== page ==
Unaligned Load

swift5
memory-safety
(Ryan Lovelett) #1

I've got some code that I am migrating to Swift 5. I had thought this code was relatively safe, or as safe as I could make it considering it was using the Unsafe* APIs. It turns out I was wrong and it was actually to be undefined behavior for Swift all along.

I have an extension to Data called getFixedWidthInteger which gets a FixedWidthInteger from a specific index in the Data. I used to use the now deprecated withUnsafeBytes.

I tried the naïve migration:

extension Data {
  func getFixedWidthInteger<I: FixedWidthInteger>(at index: Data.Index) -> I {
    return self.withUnsafeBytes { $0.load(fromByteOffset: index, as: I.self) }
  }
}

let data = Data([0x00, 0x00, 0x40, 0xA4, 0x81])
let uut: UInt32 = data.getFixedWidthInteger(at: 1) // Fatal error: load from misaligned raw pointer
XCTAssertEqual(uut, 2_175_025_152)

Which traps as expected. I've read multiple threads on here (e.g., Best practice for parsing heterogeneous types from Data (in Swift 5), Accessing a “misaligned” raw pointer safely, Built-in unaligned loads).

tl;dr: The Actual Question

I've come up with a solution that does not trap.

extension Data {
  func getFixedWidthInteger<I: FixedWidthInteger>(at index: Data.Index) -> I {
    return self.advanced(by: index).withUnsafeBytes { $0.load(fromByteOffset: 0, as: I.self) }
  }
}

let data = Data([0x00, 0x00, 0x40, 0xA4, 0x81])
let uut: UInt32 = data.getFixedWidthInteger(at: 1)
XCTAssertEqual(uut, 2_175_025_152)

My guess is that it is not safe and I've just stumbled into a corner case that is not triggering an assertion. Maybe this is safe and completely defined behavior. However, given that I used to think my old code was safe and defined behavior and I was wrong I figured I'd rather ask and be sure.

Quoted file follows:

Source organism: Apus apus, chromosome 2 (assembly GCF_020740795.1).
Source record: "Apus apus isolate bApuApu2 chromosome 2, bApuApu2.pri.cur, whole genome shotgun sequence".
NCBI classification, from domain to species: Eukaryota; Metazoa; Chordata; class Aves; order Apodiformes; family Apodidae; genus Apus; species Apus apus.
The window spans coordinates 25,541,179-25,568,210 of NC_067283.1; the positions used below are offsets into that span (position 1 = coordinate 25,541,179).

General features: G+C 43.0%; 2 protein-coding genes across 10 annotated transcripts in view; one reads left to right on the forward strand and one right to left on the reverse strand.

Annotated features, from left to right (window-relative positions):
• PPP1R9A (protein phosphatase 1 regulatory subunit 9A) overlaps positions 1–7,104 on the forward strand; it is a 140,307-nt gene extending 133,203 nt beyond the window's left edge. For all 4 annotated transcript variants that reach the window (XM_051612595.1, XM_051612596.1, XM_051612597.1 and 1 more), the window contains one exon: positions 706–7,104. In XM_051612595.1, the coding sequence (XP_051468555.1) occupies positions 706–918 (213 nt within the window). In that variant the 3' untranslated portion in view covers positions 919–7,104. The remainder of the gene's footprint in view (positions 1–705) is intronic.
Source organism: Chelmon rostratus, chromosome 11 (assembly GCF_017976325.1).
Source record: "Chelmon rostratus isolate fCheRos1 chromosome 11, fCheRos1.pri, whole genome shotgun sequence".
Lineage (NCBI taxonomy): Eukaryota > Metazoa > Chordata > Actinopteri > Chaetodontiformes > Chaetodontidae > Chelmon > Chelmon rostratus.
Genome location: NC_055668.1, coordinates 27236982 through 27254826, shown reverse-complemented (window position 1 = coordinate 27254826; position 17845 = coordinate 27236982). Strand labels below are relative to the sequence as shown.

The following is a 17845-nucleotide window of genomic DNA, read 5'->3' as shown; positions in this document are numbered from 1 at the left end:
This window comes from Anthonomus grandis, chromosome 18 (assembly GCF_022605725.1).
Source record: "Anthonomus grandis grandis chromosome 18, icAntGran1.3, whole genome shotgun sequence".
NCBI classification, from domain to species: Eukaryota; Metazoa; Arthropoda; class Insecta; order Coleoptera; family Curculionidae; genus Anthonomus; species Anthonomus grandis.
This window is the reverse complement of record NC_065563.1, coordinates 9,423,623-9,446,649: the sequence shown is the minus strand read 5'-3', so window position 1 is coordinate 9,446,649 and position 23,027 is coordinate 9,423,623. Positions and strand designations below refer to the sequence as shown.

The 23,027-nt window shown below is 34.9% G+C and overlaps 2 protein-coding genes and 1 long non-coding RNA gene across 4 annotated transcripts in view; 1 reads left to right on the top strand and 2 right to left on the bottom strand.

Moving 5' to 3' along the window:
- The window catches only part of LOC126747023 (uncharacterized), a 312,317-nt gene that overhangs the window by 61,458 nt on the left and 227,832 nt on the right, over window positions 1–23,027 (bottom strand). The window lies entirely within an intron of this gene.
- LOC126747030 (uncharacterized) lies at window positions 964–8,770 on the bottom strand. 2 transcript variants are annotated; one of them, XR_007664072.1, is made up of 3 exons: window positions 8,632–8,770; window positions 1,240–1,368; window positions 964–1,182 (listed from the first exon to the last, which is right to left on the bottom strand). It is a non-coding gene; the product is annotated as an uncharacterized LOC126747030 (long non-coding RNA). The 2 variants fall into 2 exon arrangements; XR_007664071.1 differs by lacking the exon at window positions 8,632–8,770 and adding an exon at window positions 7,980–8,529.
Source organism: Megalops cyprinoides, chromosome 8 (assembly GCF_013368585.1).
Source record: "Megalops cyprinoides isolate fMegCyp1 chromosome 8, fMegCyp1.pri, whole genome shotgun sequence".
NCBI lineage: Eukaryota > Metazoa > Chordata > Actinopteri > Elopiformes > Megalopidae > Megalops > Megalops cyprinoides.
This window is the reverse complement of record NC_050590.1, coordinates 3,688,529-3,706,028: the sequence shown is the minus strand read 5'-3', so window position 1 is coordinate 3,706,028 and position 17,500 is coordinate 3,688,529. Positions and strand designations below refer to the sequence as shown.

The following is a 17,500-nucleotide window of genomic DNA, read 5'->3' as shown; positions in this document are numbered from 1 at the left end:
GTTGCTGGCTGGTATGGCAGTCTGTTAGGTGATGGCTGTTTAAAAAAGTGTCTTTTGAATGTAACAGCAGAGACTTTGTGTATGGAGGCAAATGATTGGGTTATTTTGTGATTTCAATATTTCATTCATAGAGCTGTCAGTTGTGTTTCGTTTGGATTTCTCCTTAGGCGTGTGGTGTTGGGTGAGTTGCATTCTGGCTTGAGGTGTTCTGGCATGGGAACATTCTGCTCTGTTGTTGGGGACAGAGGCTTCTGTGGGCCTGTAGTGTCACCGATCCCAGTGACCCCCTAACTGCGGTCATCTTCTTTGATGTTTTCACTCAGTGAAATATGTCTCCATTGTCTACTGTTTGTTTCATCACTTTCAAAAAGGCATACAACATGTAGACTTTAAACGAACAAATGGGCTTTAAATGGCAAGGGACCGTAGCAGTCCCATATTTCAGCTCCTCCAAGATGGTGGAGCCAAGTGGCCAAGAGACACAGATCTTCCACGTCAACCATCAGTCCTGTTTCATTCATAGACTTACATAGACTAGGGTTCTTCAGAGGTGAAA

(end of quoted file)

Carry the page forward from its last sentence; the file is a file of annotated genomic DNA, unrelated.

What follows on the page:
How bad is this?

(Ryan Lovelett) #2

I'm starting to think that maybe it is safe but possibly not very performant because it copies the entire block of memory.

#3

I switched my code to using the following:

fileprivate func read<T: FixedWidthInteger>(_ type: T.Type) throws -> T {
    let byteCount = MemoryLayout<T>.size

    guard cursor + byteCount <= data.endIndex else { throw Errors.prematureEndOfData }

    defer { advance(by: byteCount) }

    return data[cursor ..< cursor + byteCount]
        .reduce(T(0), { $0 << 8 | T($1) })
}

Due to the Data subscript ensuring that reading a single element (byte) will always succeed.

[edit]

Despite not being an issue in the codebase from which the above method appears, I edited it to be more correct as a standalone method.

#4

Is this code implicitly assuming that data has zero-based indices? (It’s hard to tell without knowing what cursor represents.)

#5

Yes, that assumption is being made. It's not an issue in the codebase in which this method appears. The key here, though, is to demonstrate how I'm forming integers.

(Chas Conway) #6

I'm with @Avi in that, based on those other threads, I have switched to parsing FixedWidthIntegers using the indexed byte access from Data and shifting. From what I understand you can avoid unaligned access via pointers, but that maybe if you don't require using pointers it's safer to use more abstract APIs. I created some extensions to suit my major use cases which involve stepping over a specified count of FixedWidthIntegers and then parsing a FixedWidthInteger. If you're relying on .prefix() and such it's much harder to escape the bounds of your Data instance then with UnsafeRawPointer.